@JerryFalwellJr / Twitter jerry falwell jr...
@JerryFalwellJr / Twitter

There’s a debate to be had over whether Jerry Falwell Jr. is America’s dumbest evangelical leader or just one of the most intentionally malevolent. As with all past iterations of this question, it is not likely to be resolved soon.

Q: [Trump] said, there were very fine people on both sides [in Charlottesville]. Do you believe there were very fine people on both sides?

FALWELL: He has inside information that I don’t have. I don’t know if there were historical purists there who were trying to preserve some statues. I don’t know. But he had information I didn’t have. And I believe that he spoke what was–I think he saw videos of who was there. I think he was talking about what he had seen, information that he had that I don’t have.

Donald Trump has either dementia or a more severe mental impairment, and does not have “inside information” on anything that cannot be gleaned from watching whatever was on Fox News in the 45 minutes before he opens his mouth—as Falwell himself stumbles into suggesting.

This is from this morning’s “This Week”, on ABC; we also probably need to start having the debate over whether networks should reconsider booking this Jeffrey Lord of the evangelical movement.

If at some point your devotion to defending the sexual-assault-bragging-of symbol of American greed and xenophobic prejudice requires you to both sides neo-Nazis, the Confederate-flag-wavers, the open white nationalists and the people wielding torches and chanting about the Jews as, quite possibly, merely devoted historical purists, you may have lost whatever plot you were once going for.

But he was not done.

Trump “doesn’t say what’s politically correct, he says what’s in his heart … and sometimes that gets him in trouble,” Falwell said. “He’s not focus grouping every word he says.”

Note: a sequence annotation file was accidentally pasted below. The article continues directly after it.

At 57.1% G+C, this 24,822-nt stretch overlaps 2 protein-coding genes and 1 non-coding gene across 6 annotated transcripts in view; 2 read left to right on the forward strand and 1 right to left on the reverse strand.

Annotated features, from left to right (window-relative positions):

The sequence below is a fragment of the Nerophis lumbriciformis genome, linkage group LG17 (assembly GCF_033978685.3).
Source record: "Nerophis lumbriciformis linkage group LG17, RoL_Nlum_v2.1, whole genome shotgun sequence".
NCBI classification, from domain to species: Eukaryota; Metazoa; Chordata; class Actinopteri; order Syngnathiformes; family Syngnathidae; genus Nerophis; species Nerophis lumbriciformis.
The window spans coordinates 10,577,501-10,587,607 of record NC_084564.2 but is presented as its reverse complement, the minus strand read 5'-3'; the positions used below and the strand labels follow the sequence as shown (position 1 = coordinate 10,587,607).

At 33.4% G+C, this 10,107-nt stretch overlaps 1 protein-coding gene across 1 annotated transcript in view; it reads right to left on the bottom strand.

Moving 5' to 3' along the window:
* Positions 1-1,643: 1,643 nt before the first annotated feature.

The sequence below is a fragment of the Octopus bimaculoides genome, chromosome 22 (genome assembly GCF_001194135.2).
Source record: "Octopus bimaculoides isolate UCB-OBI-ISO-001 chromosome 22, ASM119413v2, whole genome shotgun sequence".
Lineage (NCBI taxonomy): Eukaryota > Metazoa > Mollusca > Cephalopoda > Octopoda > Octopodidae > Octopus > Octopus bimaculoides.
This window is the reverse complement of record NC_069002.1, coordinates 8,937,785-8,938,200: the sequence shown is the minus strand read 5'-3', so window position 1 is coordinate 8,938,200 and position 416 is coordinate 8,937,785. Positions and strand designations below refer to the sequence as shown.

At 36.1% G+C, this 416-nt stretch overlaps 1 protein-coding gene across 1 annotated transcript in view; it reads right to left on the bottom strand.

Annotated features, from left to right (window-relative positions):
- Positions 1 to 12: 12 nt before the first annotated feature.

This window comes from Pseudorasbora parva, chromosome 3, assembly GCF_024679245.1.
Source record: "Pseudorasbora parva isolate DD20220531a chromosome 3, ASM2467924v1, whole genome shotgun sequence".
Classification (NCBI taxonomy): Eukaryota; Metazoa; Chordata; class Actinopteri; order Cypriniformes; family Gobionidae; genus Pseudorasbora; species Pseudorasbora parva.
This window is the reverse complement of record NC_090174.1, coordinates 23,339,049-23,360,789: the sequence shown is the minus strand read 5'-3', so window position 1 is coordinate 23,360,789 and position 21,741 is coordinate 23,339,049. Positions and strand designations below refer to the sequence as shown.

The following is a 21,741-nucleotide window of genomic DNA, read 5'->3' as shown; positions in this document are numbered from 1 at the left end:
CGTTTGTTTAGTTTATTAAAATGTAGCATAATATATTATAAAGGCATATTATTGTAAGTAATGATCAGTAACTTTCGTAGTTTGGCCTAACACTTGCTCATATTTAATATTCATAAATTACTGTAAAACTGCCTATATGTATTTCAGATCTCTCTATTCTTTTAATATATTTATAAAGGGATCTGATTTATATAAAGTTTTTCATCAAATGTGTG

That is an interesting perspective, for a would-be Christian leader. The problem is not what is in Donald Trump’s heart; the problem is Donald Trump says what is in his heart out loud. What a fascinating theological discussion that would be.

“My support for the president is his bold and truthful willingness” to name names, Falwell said, joining a chorus of Trump defenders who criticize former President Obama’s response to similar national crises. “That’s something we haven’t seen in presidents in recent years.”

Falwell has been a compulsive defender of Trump’s actions, and the words that come from Trump’s heart, since the moment he first affixed himself remora-like to Trump’s tattered movement of xenophobes and conservative burn-it-all-downers. There’s nothing to be done about it, really—we can’t change what’s in Jerry Falwell Jr.’s heart—but it feels like something we need to note for future records. Just as we should note that even as business leaders abandon the Trump ship and Republican leaders clam up tight, the American evangelical movement still, even now, stands by him.

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This is a Creative Commons article. The original version of this article appeared here.


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